Fight cyberbullying and insults

The Internet brings people together, but unfortunately also provides space for hatred and agitation. Bullying is one of many faces with which hatred shows itself on the net. We show you, what cyberbullying is and what you can do against it.

What is it exactly?

In cyberbullying, perpetrators attack individuals in the digital space over a longer period of time, for example in social networks, via messenger or by e-mail. Often the bullies know their victims from analog life. They insult, harass, embarrass, humiliate or denounce them. Typical examples include photos that show the victim in embarrassing situations and that are disseminated on the Internet. For the victims, bullying on the Internet is very stressful and agonizing.

Here's what you can do about cyberbullying

  • Document the incident. Information about the perpetrator (taken from the postings), screenshots of offending entries and saving mails serve to preserve evidence, but also as a basis for discussions. 
  • Do not get into the bullying. Nothing is more frustrating for the perpetrator than when there is no desired reaction from the victim. If possible, have the bully technically blocked. 
  • Report the posts: Inform the operator of the platform on which the disparaging posts were published. This can often be done through built-in functions in the environment of the posting ("Report post").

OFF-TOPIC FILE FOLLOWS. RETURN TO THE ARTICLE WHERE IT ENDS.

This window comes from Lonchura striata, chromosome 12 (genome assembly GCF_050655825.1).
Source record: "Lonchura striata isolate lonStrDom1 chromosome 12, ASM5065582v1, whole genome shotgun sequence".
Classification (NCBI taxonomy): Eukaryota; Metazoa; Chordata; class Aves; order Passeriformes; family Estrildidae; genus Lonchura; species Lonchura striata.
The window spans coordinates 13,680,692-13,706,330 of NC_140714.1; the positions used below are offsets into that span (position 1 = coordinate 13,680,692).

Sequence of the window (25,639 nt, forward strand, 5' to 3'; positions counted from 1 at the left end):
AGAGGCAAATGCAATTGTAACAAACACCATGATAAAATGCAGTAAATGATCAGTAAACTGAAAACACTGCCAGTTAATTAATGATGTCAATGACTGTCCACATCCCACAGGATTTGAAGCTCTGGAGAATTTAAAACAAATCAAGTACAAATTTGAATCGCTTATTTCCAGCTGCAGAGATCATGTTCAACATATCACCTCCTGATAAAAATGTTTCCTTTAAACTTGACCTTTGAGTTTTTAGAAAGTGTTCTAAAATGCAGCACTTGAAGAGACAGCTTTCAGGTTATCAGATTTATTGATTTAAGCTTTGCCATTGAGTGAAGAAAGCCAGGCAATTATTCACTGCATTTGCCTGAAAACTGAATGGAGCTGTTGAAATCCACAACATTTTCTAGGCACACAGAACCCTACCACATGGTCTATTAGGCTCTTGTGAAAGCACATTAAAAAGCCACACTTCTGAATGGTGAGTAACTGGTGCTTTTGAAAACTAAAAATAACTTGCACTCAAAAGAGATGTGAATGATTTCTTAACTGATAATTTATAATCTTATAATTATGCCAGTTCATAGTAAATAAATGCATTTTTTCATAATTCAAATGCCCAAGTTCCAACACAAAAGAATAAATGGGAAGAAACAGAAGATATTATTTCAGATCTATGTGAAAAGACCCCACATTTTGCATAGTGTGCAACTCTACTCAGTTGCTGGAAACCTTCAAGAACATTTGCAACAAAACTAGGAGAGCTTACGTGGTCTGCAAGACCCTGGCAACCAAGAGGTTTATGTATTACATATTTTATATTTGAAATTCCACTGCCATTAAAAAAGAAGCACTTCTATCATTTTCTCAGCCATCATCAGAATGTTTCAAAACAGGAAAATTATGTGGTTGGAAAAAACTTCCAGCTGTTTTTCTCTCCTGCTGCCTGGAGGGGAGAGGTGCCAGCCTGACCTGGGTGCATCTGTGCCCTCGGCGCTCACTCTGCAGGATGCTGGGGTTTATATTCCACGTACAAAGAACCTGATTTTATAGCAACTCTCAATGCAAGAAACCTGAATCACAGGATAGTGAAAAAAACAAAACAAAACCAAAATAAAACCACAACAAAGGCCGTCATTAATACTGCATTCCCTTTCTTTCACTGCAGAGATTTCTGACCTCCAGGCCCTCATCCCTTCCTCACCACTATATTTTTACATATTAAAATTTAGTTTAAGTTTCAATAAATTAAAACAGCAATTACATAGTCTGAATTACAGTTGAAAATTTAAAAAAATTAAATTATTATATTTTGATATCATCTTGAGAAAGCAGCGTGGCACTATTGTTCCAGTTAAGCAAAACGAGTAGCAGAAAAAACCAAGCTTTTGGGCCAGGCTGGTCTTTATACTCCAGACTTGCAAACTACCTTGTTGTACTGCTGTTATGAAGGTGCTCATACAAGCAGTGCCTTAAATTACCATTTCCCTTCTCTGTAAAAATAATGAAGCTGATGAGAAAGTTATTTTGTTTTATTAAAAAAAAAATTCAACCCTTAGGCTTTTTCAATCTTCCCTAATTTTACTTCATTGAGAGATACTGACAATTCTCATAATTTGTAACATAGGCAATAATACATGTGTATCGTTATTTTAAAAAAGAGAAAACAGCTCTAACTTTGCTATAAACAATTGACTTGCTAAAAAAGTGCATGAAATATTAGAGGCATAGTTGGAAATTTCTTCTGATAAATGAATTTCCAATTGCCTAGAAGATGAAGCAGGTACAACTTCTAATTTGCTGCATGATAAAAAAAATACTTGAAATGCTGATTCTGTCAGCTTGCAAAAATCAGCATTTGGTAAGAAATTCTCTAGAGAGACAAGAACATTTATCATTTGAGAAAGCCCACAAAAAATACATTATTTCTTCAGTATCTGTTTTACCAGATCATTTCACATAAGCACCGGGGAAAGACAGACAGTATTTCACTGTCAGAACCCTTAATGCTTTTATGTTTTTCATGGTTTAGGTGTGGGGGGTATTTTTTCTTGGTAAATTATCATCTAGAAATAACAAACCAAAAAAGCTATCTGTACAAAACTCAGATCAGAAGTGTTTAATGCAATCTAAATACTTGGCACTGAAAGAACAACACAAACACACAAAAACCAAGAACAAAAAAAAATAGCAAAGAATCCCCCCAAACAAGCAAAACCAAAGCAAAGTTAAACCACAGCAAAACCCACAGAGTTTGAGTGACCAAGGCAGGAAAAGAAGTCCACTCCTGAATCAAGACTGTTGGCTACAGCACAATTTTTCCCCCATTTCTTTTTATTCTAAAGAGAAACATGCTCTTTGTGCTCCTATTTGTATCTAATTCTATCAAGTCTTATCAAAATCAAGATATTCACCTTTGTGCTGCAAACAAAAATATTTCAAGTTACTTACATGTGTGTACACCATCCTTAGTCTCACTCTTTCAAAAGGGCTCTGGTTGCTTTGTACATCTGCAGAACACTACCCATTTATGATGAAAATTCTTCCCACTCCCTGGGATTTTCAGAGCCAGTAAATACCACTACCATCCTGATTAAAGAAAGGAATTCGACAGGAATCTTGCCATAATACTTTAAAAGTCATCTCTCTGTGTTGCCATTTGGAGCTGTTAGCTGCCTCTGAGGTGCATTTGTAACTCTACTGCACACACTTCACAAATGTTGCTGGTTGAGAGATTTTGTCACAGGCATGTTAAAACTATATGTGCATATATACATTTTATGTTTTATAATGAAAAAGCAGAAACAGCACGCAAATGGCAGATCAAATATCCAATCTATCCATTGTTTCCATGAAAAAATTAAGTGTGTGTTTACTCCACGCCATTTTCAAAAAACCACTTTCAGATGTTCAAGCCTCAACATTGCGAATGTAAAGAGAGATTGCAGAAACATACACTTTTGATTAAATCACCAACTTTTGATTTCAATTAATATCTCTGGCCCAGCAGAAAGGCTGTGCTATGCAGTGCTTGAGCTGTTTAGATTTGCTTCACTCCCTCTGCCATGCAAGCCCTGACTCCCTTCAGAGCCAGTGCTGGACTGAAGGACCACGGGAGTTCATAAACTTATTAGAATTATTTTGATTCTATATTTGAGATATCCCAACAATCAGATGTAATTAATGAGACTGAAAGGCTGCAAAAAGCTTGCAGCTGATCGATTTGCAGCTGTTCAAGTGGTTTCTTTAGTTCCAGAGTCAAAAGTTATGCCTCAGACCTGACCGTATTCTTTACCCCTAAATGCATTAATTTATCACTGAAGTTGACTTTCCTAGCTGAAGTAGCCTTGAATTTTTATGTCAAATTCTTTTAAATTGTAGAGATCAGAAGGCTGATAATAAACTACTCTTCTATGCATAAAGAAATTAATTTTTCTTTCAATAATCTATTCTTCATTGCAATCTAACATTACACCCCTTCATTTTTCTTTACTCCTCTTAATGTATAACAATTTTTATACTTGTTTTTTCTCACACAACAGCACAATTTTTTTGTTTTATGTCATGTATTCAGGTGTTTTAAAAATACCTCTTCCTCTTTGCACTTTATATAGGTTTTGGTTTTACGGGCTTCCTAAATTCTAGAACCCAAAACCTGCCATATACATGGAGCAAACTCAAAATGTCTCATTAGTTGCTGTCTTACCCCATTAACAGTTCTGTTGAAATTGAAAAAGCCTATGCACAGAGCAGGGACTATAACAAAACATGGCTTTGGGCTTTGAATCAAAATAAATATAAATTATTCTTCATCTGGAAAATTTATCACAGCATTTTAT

• Contact the operator: the imprint of each website states how to contact and inform the operator. Most operators react quickly so as not to be seen as a contributor. Often, contributions can also be reported to an administrator. If the operator does not react, one can turn to complaint places as for example and
  • Seek dialogue. Particularly in the case of children and young people, it is advisable to contact a liaison teacher or other persons with appropriate responsibilities, such as trainers or supervisors in youth centers. Often, the attacks end after such a person has openly addressed them. 
  • Get help: You can, for example, get advice anonymously and free of charge from the Nummer gegen Kummer or Juuuport. These agencies will also refer you if more and lasting help is needed. 
  • If necessary, file a complaint. In the case of threats and gross violations of personality, you should go to the police well informed and with the evidence secured. In addition, there are also possibilities in civil law, such as warnings, cease-and-desist letters and other legal instruments. However, only a lawyer can help here. 
  • Have the data deleted. Some companies offer (chargeable) advice and assistance in the event of cyberbullying, for example with data deletion.

Take precautions

Anyone can become a victim of cyberbullying. Always act with caution on the Internet.

  • Don't reveal too much about yourself: address, cell phone number, passwords are best kept to yourself.
  • Be careful with photos and pictures: Anything posted on the Internet or social networks is almost impossible to remove. That's why you should think about whether you really want to publish a photo and whether the scene might embarrass you at some point. 
  • Control privacy on social networks. Weigh who you make a "friend" on a social network and who you share posts and photos with in the first place. 

Show attitude

Even bystanders can help prevent bullying and other hate online. For example, take a stand if something is not okay and report abusive posts. In our special "No hate speech" you will find many organizations that offer concrete strategies to counter hate on the Internet. 

Helpful links

  • (German only): Young people advise one another anonymously about problems online.
  • Klicksafe has compiled important contacts and tips to combat cyberbullying. 
  • (German only): This portal, which also offers advice by email, is a site for anyone who is seeking guidance.

Further reading